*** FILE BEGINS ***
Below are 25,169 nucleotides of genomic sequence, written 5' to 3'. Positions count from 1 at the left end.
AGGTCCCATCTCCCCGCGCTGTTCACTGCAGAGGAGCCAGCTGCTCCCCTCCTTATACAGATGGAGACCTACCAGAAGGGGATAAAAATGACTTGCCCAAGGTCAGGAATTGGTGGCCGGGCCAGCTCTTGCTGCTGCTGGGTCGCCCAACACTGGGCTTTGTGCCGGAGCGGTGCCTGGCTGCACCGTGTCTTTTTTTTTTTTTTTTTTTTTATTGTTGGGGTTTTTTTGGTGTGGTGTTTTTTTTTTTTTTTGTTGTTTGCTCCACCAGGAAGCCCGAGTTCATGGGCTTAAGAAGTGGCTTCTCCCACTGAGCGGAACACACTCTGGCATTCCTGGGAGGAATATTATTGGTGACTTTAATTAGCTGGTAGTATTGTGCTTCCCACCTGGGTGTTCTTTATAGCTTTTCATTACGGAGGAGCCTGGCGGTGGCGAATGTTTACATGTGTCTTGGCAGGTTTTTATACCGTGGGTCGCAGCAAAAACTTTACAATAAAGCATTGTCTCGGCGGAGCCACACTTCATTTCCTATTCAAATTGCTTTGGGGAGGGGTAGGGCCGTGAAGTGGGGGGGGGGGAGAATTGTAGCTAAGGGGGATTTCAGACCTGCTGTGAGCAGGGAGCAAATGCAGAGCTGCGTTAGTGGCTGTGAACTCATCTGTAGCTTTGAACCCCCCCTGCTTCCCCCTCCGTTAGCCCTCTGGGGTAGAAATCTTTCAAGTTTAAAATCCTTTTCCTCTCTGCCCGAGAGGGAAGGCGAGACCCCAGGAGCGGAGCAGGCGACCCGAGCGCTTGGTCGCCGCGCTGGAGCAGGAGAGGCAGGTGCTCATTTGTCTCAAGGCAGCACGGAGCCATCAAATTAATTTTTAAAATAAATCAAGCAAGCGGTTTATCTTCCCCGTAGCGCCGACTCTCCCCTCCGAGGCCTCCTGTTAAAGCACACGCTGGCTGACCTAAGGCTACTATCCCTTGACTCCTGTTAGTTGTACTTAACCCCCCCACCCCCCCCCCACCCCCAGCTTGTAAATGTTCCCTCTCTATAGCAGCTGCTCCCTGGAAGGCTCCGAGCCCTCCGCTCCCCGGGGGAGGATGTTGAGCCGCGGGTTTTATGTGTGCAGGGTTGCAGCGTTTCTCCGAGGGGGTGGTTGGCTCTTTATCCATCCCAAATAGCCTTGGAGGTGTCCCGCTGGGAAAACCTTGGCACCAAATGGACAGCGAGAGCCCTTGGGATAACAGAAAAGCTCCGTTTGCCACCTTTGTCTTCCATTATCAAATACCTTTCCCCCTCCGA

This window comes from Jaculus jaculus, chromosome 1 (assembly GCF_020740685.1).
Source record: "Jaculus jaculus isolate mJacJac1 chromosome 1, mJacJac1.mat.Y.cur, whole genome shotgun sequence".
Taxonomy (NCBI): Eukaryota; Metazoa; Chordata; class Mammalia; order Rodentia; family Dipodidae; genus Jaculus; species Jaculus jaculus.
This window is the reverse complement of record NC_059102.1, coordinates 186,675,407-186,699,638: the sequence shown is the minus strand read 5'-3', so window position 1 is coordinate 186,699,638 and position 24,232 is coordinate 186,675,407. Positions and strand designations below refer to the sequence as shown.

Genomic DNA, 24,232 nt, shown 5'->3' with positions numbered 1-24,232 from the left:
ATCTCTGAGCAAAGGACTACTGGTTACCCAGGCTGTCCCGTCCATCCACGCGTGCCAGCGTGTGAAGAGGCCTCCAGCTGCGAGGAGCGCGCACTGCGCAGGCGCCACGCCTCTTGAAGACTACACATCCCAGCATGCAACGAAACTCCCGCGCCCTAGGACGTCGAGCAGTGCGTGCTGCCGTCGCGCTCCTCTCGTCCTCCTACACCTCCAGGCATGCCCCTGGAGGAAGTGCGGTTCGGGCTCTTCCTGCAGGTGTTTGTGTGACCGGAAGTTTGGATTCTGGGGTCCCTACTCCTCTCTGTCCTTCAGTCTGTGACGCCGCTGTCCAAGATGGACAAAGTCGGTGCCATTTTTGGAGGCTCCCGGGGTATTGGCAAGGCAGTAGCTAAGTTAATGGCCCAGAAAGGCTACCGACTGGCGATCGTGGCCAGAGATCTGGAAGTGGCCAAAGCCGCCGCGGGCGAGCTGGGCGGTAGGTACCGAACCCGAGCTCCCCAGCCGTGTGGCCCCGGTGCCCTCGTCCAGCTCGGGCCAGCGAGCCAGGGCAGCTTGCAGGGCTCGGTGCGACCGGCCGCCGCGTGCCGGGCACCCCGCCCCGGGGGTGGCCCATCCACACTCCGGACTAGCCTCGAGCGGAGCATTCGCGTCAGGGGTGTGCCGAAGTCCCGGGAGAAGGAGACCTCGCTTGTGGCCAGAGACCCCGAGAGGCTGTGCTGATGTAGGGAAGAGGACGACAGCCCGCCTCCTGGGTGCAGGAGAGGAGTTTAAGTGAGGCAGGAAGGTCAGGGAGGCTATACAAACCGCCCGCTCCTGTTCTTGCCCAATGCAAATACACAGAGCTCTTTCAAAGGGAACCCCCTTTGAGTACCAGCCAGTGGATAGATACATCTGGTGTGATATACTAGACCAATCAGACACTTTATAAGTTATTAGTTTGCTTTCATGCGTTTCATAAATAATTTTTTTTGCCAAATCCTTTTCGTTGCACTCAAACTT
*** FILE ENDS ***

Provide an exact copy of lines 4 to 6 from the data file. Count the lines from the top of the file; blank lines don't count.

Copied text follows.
Source record: "Jaculus jaculus isolate mJacJac1 chromosome 1, mJacJac1.mat.Y.cur, whole genome shotgun sequence".
Taxonomy (NCBI): Eukaryota; Metazoa; Chordata; class Mammalia; order Rodentia; family Dipodidae; genus Jaculus; species Jaculus jaculus.
This window is the reverse complement of record NC_059102.1, coordinates 186,675,407-186,699,638: the sequence shown is the minus strand read 5'-3', so window position 1 is coordinate 186,699,638 and position 24,232 is coordinate 186,675,407. Positions and strand designations below refer to the sequence as shown.